UPDATE: 4 p.m.
You will need a passport, or similar document, if you want to drive into the U.S. and then back up into the B.C. Interior to get around flood closures.
U.S. Customs and Border Protection confirmed to Glacier Media that travel requirements have not changed. Individuals entering the U.S. must possess a Western Hemisphere Travel Initiative document, such as a valid passport, trusted traveller program card, enhanced driver’s licence or enhanced tribal card as well as proof of an approved COVID-19 vaccination.
A spokesperson said they are monitoring the situation closely and if any updates are made, they will pass on the information.
ORIGINAL: 1:50 p.m.
Canadian border agents will be waiving COVID-19 test requirements for people choosing to drive through Washington State to bypass highway closures between the Lower Mainland and the Okanagan due to flooding and landslides.
“Given the current situation in B.C., travellers who must transit through the United States to get to their residence in Canada are exempt from the COVID-19 pre-arrival test, the test in Canada, and quarantine requirements,” stated a Canada Border Services Agency (CBSA) spokesperson by email.
CBSA expects to be using pre-existing exemptions within federal government orders to apply to travellers who are simply transiting Washington State highways, such as between the Osoyoos border crossing and checkpoints entering Surrey.
For example, the government orders on COVID-19 testing requirements state an exemption for a pre-arrival test by land exists for “a person who enters Canada to return to their habitual place of residence in Canada after carrying out everyday functions that, due to geographical constraints, necessarily involve entering the United States.”
Exemptions will be based on what information a traveller provides.
“There are many factors that come into play when a CBSA border services officer is determining which instructions are provided to a traveller with regards to their public health obligations. CBSA officers use all of the information available to them when a traveller is seeking entry into Canada to determine which set of instructions apply to the traveller.”
Vaccination passports are still required by American border agents.
Such travellers could face a journey of up to seven hours between Surrey and Osoyoos, according to Google Maps — which would amount to about an extra two hours on the road.
Heading east to west, for example, because Highway 20 through the Skagit Pass, between Omak and Mount Vernon, is closed for the season, drivers will need to head well south, to Wenatchee, and pass over Stevens Pass on Highway 2 to get to Everett. They'll then need to head back north on Interstate 5 to the border at Blaine, in order to cross back into Canada.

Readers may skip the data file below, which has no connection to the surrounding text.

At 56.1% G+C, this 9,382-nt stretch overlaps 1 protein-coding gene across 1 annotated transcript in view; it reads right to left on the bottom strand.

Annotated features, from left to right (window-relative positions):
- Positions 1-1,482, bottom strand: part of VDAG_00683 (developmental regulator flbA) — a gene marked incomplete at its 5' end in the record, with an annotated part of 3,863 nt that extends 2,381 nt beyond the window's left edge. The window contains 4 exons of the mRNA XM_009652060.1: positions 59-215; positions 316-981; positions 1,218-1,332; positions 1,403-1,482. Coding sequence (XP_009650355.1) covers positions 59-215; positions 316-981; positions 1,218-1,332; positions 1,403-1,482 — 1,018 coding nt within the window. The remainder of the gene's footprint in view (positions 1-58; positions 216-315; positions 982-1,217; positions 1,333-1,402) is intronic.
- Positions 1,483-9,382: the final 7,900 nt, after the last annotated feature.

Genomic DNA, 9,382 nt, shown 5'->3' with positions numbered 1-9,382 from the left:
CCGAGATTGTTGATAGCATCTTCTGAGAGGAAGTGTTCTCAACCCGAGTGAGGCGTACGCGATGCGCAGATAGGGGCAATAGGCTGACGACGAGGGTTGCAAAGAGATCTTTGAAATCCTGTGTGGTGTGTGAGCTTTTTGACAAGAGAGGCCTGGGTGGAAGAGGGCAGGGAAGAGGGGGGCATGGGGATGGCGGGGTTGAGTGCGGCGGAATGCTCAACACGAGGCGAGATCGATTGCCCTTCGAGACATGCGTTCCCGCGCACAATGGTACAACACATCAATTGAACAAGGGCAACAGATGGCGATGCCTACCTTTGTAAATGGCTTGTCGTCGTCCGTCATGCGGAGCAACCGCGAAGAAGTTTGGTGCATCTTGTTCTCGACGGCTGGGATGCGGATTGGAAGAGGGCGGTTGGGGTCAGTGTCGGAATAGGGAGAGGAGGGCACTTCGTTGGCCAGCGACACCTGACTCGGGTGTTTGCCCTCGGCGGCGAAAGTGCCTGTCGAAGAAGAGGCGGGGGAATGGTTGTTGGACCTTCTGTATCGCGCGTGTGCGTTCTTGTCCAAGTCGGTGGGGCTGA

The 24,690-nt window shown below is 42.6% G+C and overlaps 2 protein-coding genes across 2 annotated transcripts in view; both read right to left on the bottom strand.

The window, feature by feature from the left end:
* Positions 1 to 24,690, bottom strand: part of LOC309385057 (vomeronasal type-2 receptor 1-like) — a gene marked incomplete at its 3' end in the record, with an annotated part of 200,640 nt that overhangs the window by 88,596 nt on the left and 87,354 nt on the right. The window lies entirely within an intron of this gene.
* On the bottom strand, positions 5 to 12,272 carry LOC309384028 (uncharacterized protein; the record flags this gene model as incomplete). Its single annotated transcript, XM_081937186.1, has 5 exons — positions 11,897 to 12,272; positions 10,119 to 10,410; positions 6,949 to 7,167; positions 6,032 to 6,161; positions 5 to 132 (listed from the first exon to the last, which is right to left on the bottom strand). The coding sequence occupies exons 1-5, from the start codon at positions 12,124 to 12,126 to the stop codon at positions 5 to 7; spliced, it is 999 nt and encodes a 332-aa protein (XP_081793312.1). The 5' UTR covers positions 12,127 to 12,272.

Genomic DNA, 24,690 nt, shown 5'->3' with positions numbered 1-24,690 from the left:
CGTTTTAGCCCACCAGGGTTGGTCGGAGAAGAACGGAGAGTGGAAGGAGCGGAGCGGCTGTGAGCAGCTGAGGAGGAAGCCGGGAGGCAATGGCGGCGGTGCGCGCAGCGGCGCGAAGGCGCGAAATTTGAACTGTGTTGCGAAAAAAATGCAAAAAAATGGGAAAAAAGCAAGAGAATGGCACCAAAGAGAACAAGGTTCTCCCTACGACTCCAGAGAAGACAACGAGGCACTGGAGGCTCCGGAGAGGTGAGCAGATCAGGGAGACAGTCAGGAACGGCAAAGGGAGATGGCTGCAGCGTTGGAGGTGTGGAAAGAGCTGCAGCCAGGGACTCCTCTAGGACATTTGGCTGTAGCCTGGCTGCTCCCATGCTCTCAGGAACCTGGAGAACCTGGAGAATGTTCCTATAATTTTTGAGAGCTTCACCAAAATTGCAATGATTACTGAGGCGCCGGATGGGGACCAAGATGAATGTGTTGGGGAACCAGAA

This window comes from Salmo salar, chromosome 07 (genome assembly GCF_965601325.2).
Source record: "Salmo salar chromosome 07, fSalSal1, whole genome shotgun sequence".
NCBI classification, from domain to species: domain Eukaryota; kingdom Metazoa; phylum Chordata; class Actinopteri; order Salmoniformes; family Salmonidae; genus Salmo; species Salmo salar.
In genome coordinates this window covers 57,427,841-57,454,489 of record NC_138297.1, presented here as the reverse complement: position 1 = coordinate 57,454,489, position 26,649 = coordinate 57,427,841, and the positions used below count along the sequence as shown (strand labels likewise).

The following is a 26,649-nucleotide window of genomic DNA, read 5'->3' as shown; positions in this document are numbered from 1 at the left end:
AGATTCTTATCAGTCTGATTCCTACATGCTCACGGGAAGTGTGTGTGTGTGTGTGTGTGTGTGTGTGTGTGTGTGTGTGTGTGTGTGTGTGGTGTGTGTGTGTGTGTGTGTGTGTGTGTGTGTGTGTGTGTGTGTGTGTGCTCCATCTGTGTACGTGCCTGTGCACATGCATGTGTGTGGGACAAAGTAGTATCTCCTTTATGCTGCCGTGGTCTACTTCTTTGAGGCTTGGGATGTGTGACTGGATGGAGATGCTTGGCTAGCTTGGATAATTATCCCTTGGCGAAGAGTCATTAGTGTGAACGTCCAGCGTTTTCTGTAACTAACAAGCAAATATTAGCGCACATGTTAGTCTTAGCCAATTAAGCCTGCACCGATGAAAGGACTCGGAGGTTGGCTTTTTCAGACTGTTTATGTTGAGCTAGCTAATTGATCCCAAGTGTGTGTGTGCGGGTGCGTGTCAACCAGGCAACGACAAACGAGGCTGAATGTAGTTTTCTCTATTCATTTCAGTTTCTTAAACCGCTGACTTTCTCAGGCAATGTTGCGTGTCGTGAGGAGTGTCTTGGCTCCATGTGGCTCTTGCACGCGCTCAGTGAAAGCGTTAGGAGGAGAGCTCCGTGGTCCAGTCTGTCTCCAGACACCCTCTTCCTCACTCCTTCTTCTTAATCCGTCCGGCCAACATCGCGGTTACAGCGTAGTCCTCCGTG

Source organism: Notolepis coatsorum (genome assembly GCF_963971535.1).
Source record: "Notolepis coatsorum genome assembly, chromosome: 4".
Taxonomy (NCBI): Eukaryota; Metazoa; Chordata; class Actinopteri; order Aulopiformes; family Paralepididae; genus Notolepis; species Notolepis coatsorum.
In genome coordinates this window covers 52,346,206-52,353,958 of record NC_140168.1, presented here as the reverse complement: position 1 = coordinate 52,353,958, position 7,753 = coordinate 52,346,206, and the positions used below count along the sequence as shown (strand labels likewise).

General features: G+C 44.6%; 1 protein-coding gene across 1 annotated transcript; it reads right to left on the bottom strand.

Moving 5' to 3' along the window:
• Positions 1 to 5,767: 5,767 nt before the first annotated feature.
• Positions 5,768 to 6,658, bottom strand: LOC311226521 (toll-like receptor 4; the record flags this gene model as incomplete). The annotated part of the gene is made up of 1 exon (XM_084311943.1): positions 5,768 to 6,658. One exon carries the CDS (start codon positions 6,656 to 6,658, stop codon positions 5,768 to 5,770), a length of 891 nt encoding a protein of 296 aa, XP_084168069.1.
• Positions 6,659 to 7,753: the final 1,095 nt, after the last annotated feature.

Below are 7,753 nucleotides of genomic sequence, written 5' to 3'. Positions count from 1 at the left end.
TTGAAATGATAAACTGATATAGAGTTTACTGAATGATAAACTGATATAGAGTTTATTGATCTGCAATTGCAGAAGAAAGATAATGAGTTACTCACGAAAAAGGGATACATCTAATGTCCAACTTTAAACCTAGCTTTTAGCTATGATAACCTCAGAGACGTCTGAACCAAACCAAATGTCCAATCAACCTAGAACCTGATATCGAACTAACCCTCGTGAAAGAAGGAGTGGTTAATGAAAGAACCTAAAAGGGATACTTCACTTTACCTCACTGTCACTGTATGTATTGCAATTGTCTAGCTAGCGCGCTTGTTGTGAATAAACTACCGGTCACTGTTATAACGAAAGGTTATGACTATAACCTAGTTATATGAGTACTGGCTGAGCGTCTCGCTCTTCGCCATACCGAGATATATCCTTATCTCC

This detour will exist so long as Highway 3, between Princeton and Hope, remains closed.
On Wednesday B.C. Minister of Transportation Rob Fleming said Highway 3 will be re-opened by "the weekend" but the government will "likely" be enforcing non-essential travel bans beyond Sunday, so as to make the route more accessible for essential travel, emergency vehicles and goods shipments.
"Route 3, that's our focus right now," said Fleming.
"We will make it clear it will likely be restricted traffic. We want to get trucks queued up.
"We can punch a hole through but then we need to clear up the debris and get the highway to a much higher state of functionality so we can open more than one lane."
Fleming said he expects single-lane traffic and slow conditions in the early stages.
The closures have raised questions about the food supply for the Lower Mainland, which will be further impacted by the fact the eastern Fraser Valley, a significant source of local dairy products, is under water.
In a statement to Glacier Media, Sobeys stated all food shipments in and out of the Lower Mainland are on hold and they are not currently envisioning taking Washington State routes.
“We are working diligently with our suppliers and our transport network to ensure goods are available to customers at our Safeway, Thrifty Foods and FreshCo stores across B.C. and are exploring all avenues to get product to our stores as quickly and efficiently as possible.
“We are also closely monitoring and assessing information updates from B.C. highways and the Ministry of Transportation and Infrastructure on plans to move products around the highway closures, and we thank everyone for their patience.
“We’re asking our customers to maintain their regular shopping habits, as this will help with availability of essential goods for everyone,” stated Sobeys spokesperson Paul Wyke.
With a file from Castanet